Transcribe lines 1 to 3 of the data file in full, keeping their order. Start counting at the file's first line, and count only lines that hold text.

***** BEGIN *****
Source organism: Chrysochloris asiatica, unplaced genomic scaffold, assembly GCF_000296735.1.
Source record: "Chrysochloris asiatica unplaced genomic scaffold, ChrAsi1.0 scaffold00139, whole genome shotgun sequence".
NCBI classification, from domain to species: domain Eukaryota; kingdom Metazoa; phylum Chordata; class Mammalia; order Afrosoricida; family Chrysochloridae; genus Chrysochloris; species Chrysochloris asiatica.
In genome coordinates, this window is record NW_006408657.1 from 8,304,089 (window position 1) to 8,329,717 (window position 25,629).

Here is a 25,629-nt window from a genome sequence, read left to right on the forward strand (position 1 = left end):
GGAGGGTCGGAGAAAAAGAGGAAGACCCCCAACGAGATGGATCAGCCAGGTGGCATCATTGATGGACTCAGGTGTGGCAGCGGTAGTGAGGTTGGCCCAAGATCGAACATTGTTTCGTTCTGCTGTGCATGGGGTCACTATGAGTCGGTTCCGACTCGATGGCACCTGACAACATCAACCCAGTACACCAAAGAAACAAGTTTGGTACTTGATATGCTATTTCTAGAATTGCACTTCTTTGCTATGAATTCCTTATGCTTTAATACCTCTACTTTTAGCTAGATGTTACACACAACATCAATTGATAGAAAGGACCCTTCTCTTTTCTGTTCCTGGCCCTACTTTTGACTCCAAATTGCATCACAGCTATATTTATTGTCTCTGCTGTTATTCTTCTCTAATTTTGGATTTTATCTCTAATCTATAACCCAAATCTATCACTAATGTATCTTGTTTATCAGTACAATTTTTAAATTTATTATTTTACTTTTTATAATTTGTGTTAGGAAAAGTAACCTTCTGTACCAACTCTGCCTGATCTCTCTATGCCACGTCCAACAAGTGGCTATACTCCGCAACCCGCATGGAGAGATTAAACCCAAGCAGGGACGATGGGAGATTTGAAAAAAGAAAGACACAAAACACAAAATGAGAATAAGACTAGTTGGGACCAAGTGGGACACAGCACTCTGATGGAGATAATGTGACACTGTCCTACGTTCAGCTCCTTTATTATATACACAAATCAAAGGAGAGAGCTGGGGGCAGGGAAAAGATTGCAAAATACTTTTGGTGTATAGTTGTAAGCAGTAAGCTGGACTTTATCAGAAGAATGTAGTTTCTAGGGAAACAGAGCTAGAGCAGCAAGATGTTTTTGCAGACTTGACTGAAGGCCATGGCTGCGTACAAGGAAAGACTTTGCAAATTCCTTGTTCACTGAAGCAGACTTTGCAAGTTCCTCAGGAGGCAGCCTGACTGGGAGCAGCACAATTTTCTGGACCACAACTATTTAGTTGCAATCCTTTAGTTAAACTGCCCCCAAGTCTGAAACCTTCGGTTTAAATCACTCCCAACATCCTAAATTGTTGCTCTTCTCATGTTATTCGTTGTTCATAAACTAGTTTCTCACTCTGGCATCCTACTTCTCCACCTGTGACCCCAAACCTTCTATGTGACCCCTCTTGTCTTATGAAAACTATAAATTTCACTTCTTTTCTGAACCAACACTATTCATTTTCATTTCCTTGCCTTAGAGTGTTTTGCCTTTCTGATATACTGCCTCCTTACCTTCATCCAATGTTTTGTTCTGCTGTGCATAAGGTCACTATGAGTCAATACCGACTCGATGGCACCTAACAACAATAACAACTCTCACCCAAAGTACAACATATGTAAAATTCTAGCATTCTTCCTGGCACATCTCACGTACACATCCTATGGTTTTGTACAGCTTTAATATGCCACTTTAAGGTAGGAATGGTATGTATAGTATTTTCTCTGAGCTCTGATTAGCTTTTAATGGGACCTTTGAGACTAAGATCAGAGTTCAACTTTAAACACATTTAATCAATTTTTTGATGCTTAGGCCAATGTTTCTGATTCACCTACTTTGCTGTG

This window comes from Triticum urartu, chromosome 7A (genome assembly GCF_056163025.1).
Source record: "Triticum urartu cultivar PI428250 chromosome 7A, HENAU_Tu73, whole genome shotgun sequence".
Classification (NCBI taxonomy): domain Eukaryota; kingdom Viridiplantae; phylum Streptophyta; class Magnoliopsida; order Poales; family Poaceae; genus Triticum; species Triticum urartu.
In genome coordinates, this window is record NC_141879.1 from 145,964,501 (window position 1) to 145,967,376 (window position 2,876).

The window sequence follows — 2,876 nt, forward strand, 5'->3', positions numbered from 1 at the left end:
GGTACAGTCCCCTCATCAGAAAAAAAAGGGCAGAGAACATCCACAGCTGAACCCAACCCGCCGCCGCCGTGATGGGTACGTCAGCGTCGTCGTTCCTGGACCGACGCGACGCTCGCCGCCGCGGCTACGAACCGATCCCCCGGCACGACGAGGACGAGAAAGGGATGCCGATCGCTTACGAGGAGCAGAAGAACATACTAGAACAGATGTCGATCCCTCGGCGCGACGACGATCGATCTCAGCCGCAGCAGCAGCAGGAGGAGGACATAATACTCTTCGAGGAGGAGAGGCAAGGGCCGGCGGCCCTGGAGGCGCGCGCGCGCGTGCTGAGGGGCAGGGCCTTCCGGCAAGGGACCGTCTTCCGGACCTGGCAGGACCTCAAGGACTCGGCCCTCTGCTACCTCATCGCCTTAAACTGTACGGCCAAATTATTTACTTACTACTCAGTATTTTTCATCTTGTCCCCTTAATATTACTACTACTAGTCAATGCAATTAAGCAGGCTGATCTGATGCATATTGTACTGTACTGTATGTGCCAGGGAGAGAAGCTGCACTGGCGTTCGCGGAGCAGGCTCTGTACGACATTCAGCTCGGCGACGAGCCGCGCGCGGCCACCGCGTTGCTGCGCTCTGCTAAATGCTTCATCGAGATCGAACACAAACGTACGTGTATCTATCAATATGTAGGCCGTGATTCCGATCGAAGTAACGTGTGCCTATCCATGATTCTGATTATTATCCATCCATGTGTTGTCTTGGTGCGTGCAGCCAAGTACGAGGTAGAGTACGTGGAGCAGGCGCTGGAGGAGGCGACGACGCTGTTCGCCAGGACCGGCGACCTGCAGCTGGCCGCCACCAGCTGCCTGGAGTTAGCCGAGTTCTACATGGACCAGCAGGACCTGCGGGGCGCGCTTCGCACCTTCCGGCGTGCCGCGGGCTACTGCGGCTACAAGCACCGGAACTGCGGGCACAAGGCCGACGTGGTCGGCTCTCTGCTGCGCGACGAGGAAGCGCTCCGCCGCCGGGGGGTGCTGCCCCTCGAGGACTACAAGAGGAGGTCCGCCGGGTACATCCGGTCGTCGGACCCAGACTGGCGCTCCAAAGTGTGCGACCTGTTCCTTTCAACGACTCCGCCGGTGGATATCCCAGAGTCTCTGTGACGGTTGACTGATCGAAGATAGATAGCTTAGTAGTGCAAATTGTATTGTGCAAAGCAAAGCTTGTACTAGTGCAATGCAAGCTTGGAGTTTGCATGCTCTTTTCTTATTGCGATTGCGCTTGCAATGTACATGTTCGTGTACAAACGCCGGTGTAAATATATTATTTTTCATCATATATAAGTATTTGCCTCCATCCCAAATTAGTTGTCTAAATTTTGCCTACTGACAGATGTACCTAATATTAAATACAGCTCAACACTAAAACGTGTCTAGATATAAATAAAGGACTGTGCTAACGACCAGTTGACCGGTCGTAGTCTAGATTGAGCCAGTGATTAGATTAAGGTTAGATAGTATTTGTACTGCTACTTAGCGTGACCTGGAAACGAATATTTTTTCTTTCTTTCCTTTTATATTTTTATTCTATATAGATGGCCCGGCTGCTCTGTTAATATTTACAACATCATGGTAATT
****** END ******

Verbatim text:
Source organism: Chrysochloris asiatica, unplaced genomic scaffold, assembly GCF_000296735.1.
Source record: "Chrysochloris asiatica unplaced genomic scaffold, ChrAsi1.0 scaffold00139, whole genome shotgun sequence".
NCBI classification, from domain to species: domain Eukaryota; kingdom Metazoa; phylum Chordata; class Mammalia; order Afrosoricida; family Chrysochloridae; genus Chrysochloris; species Chrysochloris asiatica.